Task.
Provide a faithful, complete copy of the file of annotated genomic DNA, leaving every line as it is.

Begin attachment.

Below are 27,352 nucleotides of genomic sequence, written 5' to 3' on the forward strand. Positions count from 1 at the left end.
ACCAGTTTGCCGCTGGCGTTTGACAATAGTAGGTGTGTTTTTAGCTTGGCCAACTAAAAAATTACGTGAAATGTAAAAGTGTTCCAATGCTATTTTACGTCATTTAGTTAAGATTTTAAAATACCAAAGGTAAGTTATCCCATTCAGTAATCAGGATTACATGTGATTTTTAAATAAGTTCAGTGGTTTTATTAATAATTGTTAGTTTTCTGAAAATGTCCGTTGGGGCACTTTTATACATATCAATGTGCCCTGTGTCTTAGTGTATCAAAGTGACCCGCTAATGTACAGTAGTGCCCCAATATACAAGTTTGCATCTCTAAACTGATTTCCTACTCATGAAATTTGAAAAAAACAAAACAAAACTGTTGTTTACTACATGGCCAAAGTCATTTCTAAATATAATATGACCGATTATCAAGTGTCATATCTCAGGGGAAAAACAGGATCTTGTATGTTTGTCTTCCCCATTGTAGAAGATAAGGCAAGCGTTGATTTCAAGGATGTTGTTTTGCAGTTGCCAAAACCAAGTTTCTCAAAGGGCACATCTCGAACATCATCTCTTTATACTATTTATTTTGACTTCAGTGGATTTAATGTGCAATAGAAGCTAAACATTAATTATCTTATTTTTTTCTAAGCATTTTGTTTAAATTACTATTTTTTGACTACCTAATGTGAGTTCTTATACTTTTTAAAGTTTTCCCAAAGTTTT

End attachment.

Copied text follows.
Below are 27,352 nucleotides of genomic sequence, written 5' to 3' on the forward strand. Positions count from 1 at the left end.
ACCAGTTTGCCGCTGGCGTTTGACAATAGTAGGTGTGTTTTTAGCTTGGCCAACTAAAAAATTACGTGAAATGTAAAAGTGTTCCAATGCTATTTTACGTCATTTAGTTAAGATTTTAAAATACCAAAGGTAAGTTATCCCATTCAGTAATCAGGATTACATGTGATTTTTAAATAAGTTCAGTGGTTTTATTAATAATTGTTAGTTTTCTGAAAATGTCCGTTGGGGCACTTTTATACATATCAATGTGCCCTGTGTCTTAGTGTATCAAAGTGACCCGCTAATGTACAGTAGTGCCCCAATATACAAGTTTGCATCTCTAAACTGATTTCCTACTCATGAAATTTGAAAAAAACAAAACAAAACTGTTGTTTACTACATGGCCAAAGTCATTTCTAAATATAATATGACCGATTATCAAGTGTCATATCTCAGGGGAAAAACAGGATCTTGTATGTTTGTCTTCCCCATTGTAGAAGATAAGGCAAGCGTTGATTTCAAGGATGTTGTTTTGCAGTTGCCAAAACCAAGTTTCTCAAAGGGCACATCTCGAACATCATCTCTTTATACTATTTATTTTGACTTCAGTGGATTTAATGTGCAATAGAAGCTAAACATTAATTATCTTATTTTTTTCTAAGCATTTTGTTTAAATTACTATTTTTTGACTACCTAATGTGAGTTCTTATACTTTTTAAAGTTTTCCCAAAGTTTT